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Ethiopia's war: UN adviser on genocide prevention weighs in

November 9, 2021

The UN's special adviser on genocide prevention, Alice Wairimu Nderitu, says the parties fighting in Ethiopia's war have few options but to negotiate.

Photo of Alice Wairimu Nderitu, United Nations Special Adviser on the Prevention of Genocide
Alice Wairimu Nderitu, UN special adviser on the prevention of genocide, is an experienced armed conflict mediatorImage: Tessa Walther/DW

Alice Wairimu Nderitu of Kenya is the United Nations special adviser on the prevention of genocide. She is also an experienced mediator in the field of peacebuilding and violence prevention, having led as mediator and senior adviser in reconciliation processes.

DW: The situation in Ethiopia is deteriorating at an alarming rate and there have been calls for action from the United Nations, the United States and others. What needs to happen to alleviate the situation?

Alice Wairimu Nderitu: What needs to happen as a matter of urgency is that the African Union Peace and Security Council needs to convene a meeting on Ethiopia.

The other body that needs to do something is IGAD [the Intergovernmental Authority on Development, which is made up of eight East African countries]. African countries are governed by colonial borders and these colonial borders split ethnic communities into two. For example, the Oromo [ethnic group] exists in both Kenya and in Ethiopia, the Somali exist in both Somalia and Ethiopia, and the Luo exist in both Ethiopia and South Sudan. So the danger of cross-border conflict, of spillover from the conflict is very, very huge right now. 

We need IGAD to step in. [Ethiopia's neighbors] need to work on ensuring that cross-border conflicts are prevented before they happen and not deal with it when they happen. I welcomed the statements by President Uhuru Kenyatta of Kenya and President Yoweri Museveni of Uganda, saying that they were now working around supporting Ethiopia. It is a very positive step.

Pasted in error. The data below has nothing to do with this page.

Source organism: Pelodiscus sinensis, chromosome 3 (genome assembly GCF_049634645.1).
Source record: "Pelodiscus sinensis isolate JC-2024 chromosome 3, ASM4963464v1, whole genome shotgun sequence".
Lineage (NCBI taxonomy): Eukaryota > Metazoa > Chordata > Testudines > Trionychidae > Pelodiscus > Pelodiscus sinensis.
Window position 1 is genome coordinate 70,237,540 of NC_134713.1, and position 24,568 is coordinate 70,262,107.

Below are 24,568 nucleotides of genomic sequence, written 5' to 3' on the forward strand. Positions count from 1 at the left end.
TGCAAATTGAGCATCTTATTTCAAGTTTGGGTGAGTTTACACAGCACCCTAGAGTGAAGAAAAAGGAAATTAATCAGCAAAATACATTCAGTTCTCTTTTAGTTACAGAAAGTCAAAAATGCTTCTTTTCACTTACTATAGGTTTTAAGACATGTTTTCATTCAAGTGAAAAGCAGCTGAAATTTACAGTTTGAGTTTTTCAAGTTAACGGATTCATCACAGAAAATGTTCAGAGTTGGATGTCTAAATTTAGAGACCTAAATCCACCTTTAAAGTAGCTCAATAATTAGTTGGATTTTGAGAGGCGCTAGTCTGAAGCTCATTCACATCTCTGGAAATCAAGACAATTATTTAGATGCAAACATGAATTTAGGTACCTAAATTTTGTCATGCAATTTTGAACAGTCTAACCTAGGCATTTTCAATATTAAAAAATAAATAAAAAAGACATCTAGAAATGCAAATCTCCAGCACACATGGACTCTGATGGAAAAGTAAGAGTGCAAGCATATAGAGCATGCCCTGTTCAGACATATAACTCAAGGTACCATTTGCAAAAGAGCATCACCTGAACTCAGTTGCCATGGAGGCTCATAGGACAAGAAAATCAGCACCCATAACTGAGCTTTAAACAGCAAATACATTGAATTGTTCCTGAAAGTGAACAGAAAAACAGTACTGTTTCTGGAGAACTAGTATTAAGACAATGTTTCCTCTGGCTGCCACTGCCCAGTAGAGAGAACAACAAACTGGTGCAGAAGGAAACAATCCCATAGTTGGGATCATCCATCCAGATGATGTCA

What actions could we be seeing in the coming days to try to solve this conflict?

This violent conflict has been characterized by the refusal of the parties — and by parties I mean the leadership of the TPLF [Tigray People's Liberation Front], the OLA [Oromo Liberation Army] leadership, and the Ethiopian Prime Minister Abiy — to engage, to speak. So there is now no option. They have to engage. They have to dialogue. The world will not sit back and allow these transgressions of violence and killings to continue anymore in the name of sovereignty.

The key message that we are putting across, not just from the UN, but internationally, is that sovereignty means responsibility — that they should take responsibility for their actions.

What would be the best solution to the current conflict in the Tigray region?

This is an Ethiopian problem, it's not a Tigray problem. If we solve Tigray today and we don't solve what's happening in [the region of] Oromo, then we will have another issue. People talk about how the Tigray forces are threatening to overrun the capital Addis Ababa. The danger of that, at this moment, is more from the OLA than from the TPLF.

In all the wars that have been fought in the world, ultimately people end up sitting at a table making decisions. So what needs to happen right now to end this conflict? Ethiopian leaders, the Ethiopian prime minister, the TPLS — they must sit at the table now and talk. The Ethiopian prime minister has said over and over again that he cannot negotiate with [the TPLF because it has been designated as] a terrorist organization.

We have to ask Abiy to remember that he's a Nobel laureate for peace and that he needs to sit at the table and not think about sitting with terrorist organizations. He needs to think about which lives he can save next. No more Ethiopians should die because Abiy cannot sit at the table with his fellow Ethiopians.

I know that there has been violence perpetrated by both sides, but at this point in time, all parties must act in the best interests of the average Ethiopian who is sitting in his house cowering in fear, thinking about whether he could be killed or not.

Really for Prime Minister Abiy, I think that the Nobel Peace Prize put him at another level. Whether the Ethiopian comes from Tigray or comes from Amhara or comes from Oromo, we must have the prime minister stepping up and saying: "No more deaths. Nobody will die anymore in this country, and I will now sit at the table in dialogue."

Let him sit with [the African Union envoy, former Nigerian President Olusegun] Obasanjo and with the TPLF and with the OLA and everyone else who is making demands of the state, let them sit together and find a solution. We are here to support that in every possible way.

This interview has been edited for brevity and clarity.